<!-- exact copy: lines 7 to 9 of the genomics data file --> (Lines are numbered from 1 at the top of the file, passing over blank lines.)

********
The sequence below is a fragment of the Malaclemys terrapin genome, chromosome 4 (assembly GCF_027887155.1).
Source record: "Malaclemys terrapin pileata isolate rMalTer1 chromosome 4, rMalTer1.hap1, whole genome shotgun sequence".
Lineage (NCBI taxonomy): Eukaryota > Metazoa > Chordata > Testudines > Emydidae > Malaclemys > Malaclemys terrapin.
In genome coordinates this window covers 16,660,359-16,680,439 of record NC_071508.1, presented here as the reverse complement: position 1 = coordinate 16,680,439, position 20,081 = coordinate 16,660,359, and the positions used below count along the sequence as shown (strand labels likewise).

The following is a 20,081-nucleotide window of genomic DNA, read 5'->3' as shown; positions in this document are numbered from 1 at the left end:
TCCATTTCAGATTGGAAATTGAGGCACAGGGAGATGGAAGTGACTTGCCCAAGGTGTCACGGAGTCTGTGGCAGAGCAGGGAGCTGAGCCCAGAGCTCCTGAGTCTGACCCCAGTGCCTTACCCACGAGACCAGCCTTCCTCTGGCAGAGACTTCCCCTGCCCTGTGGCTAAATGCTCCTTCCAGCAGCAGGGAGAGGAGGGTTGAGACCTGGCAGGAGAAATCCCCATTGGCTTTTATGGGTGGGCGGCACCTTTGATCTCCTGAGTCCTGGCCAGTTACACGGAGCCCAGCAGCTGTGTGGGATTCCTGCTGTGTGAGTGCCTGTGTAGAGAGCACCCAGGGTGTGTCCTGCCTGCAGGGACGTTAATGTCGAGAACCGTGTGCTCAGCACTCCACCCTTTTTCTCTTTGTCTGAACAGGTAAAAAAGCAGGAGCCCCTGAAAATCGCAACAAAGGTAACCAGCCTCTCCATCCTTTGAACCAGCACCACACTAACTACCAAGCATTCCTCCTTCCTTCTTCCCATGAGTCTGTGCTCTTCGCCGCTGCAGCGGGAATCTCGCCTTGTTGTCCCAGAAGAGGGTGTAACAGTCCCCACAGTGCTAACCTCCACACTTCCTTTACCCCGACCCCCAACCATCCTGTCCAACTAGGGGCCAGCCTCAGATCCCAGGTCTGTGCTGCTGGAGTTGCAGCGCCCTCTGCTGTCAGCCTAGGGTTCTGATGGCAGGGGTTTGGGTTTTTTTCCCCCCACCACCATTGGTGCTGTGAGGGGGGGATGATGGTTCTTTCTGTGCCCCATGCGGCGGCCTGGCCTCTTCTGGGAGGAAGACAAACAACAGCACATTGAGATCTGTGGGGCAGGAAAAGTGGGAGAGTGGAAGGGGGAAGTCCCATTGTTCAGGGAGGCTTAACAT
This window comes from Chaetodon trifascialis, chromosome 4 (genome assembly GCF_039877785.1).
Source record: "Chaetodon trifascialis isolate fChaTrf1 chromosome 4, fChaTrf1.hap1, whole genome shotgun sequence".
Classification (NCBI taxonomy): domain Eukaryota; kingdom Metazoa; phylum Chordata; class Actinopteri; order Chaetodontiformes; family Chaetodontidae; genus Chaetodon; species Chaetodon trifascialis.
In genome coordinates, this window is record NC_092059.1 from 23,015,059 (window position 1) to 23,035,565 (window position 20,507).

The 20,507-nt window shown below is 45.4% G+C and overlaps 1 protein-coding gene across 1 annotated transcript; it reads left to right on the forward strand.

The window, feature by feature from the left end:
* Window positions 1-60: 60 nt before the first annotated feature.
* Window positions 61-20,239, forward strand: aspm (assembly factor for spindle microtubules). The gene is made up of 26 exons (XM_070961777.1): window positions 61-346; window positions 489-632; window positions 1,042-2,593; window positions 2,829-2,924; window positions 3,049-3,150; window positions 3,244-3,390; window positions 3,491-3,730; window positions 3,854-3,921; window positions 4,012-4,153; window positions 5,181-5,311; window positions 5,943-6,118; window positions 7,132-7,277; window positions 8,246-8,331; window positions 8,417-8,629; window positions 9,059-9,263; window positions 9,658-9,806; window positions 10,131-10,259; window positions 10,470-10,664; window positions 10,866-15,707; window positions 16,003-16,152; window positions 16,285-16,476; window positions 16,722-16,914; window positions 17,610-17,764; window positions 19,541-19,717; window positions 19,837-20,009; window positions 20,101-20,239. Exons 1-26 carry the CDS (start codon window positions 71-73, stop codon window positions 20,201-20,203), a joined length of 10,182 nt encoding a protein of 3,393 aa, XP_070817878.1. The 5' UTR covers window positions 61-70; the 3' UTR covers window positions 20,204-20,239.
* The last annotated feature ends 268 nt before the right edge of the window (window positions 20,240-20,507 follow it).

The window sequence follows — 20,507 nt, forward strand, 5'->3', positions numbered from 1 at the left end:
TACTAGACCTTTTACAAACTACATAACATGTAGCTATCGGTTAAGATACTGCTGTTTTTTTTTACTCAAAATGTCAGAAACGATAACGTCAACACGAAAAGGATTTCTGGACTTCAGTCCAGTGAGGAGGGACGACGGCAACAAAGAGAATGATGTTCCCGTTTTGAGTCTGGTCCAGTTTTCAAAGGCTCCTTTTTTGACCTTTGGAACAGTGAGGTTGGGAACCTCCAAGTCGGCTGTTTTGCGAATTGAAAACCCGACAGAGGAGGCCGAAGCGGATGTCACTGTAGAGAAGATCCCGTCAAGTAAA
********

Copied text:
This window comes from Chaetodon trifascialis, chromosome 4 (genome assembly GCF_039877785.1).
Source record: "Chaetodon trifascialis isolate fChaTrf1 chromosome 4, fChaTrf1.hap1, whole genome shotgun sequence".
Classification (NCBI taxonomy): domain Eukaryota; kingdom Metazoa; phylum Chordata; class Actinopteri; order Chaetodontiformes; family Chaetodontidae; genus Chaetodon; species Chaetodon trifascialis.